The tongue-tripping Museum Boijmans van Beuningen is showing a retrospective of the work of Kees van Dongen, a Rotterdam native who found wealth and fame in Paris in the early 20th century. A man who worked hard, loved a good time, and judging by the paintings, threw some extraordinary parties.
Immensely popular, the exhibition has attracted visitors by the busload. I had already turned back from the queues three times before Boxing Day when we were walking past and popped in for a quick look. Finding the museum fairly deserted, we bought our tickets and entered.
I had seen Woman in a Black Hat (1908) and one or two other paintings by Kees van Dongen at the Matisse to Malevich exhibition at the Amsterdam Hermitage last summer, but the show at the Boijmans is an absolute treat. Vibrant colors, fascinating portraits, erotic and suggestive themes, exotic places and people. No wonder his paintings were confiscated on several occasions for offending the sensibilities of city mayors, police chiefs and other uptights!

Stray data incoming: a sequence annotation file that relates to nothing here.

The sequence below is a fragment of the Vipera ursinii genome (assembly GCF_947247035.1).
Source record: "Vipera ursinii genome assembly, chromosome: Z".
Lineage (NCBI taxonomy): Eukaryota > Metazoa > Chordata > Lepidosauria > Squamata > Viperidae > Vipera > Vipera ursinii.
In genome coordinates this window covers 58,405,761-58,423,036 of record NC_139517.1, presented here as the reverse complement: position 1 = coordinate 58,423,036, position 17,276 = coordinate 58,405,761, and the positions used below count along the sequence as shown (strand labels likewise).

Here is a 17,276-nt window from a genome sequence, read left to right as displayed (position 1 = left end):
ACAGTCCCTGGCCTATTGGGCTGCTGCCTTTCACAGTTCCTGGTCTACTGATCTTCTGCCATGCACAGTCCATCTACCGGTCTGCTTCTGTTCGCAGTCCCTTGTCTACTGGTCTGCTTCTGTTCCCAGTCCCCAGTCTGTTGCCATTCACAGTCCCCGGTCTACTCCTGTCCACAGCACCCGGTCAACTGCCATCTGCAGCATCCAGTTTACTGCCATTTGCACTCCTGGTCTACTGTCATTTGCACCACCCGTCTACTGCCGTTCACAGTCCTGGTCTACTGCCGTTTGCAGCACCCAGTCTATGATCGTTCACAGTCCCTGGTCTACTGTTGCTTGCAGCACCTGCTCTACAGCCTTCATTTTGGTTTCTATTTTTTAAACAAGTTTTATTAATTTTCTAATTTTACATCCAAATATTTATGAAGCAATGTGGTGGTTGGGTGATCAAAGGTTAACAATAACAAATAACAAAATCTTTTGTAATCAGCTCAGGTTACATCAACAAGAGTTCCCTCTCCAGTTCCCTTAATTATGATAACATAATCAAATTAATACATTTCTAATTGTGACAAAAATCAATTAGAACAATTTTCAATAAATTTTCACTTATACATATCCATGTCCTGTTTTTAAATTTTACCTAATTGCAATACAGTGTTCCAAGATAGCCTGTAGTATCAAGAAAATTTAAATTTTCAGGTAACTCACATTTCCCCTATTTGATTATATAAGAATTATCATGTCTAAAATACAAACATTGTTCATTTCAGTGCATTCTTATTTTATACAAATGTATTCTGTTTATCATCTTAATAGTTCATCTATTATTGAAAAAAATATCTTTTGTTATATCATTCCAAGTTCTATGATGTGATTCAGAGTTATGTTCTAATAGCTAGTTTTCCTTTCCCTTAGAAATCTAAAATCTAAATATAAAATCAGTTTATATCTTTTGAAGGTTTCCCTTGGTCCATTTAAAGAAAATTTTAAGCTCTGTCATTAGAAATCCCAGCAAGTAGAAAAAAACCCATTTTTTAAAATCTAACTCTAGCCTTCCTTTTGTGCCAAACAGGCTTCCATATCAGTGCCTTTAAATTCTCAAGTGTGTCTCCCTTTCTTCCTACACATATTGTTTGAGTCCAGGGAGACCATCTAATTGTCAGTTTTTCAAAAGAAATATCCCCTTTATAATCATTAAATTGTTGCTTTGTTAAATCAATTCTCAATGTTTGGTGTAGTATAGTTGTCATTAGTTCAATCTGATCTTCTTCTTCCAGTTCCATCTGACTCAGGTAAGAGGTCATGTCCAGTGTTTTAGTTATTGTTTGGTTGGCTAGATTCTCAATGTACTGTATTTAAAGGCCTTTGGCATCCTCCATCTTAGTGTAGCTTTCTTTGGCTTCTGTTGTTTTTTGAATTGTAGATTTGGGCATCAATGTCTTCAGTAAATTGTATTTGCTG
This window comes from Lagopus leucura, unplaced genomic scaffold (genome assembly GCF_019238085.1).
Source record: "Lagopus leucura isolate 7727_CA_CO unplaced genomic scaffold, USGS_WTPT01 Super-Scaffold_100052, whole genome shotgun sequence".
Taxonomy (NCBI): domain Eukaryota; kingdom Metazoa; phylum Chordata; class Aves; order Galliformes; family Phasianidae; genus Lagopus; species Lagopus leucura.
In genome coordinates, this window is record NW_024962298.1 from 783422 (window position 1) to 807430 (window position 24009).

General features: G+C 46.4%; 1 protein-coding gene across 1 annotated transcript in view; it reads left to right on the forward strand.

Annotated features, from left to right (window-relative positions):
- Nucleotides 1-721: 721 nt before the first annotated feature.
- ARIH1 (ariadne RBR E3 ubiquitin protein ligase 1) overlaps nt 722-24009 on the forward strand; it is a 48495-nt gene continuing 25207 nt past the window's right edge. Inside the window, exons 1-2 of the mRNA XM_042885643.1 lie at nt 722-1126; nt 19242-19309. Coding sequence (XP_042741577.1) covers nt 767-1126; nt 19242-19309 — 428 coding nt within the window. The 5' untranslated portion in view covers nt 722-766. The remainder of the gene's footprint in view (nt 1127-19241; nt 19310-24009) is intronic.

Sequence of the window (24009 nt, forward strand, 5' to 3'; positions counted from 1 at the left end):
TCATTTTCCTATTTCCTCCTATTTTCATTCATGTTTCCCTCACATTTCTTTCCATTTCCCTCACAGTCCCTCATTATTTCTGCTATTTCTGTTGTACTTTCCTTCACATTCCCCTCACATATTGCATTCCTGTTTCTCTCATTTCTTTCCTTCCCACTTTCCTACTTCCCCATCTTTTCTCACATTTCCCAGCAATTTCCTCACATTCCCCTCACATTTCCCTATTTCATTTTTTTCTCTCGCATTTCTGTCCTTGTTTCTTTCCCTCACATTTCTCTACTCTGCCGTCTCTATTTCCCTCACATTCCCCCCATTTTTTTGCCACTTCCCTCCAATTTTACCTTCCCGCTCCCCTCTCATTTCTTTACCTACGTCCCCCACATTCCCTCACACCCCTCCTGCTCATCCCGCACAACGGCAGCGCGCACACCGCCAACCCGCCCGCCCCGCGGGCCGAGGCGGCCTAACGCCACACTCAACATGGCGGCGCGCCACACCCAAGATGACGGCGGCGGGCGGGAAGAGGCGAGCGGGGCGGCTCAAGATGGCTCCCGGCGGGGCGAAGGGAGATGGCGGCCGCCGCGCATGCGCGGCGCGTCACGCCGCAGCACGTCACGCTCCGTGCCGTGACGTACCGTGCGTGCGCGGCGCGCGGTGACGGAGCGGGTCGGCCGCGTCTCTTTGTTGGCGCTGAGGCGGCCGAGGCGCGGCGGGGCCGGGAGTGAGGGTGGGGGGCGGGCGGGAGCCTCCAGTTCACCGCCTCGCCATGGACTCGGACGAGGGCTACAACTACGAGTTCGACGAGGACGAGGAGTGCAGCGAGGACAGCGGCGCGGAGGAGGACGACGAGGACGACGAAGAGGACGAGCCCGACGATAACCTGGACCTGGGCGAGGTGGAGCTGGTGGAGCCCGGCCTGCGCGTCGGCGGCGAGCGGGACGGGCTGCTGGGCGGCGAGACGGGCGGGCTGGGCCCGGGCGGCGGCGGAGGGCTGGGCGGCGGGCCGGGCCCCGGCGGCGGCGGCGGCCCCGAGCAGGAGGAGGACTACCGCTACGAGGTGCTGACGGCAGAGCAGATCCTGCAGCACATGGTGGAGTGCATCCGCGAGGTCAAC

The Dutch title for this exhibition, De Grote Ogen (The Large Eyes), emphasizes the artist’s treatment of eyes. Painted larger than real life, they sit like jewels in the faces of his subjects, sometimes nearly hidden by mascara and sweeping eyelashes, sometimes looking straight at you, or, as I came to suspect, through you at someone more interesting just over your shoulder. When you move on, the eyes of van Dongen’s subjects lose interest in you, returning to the matters that preoccupied them before you walked into their line of vision.
Last spring, I saw a retrospective of the Flemish artist Gustave van de Wouestyne at the Ghent Museum of Fine Arts. Van de Wouestyne also portrayed his subjects with enormous, limpid eyes but you could feel them boring into your back, following you as you moved around the rooms. To be honest, they were a little unsettling. The Flemish Art Collection has made a few of van de Wouestyne’s works available on the web. (To find them on the website, click on Collectie (Collection), then Zoeken (Search), and select W from the Kunstenaar list.)
For more on van Dongen, there are two short videos on the website of the Museum Boijmans van Beuningen.
All Eyes on Kees van Dongen is a short film about this exhibition, the painter and his life and times as told by the show’s curator.
Dolly van Dongen’s famous father provides a different perspective of the artist in the words of his daughter, interviewed for a 1987 documentary when she was in her early 80s. Both videos have English subtitles.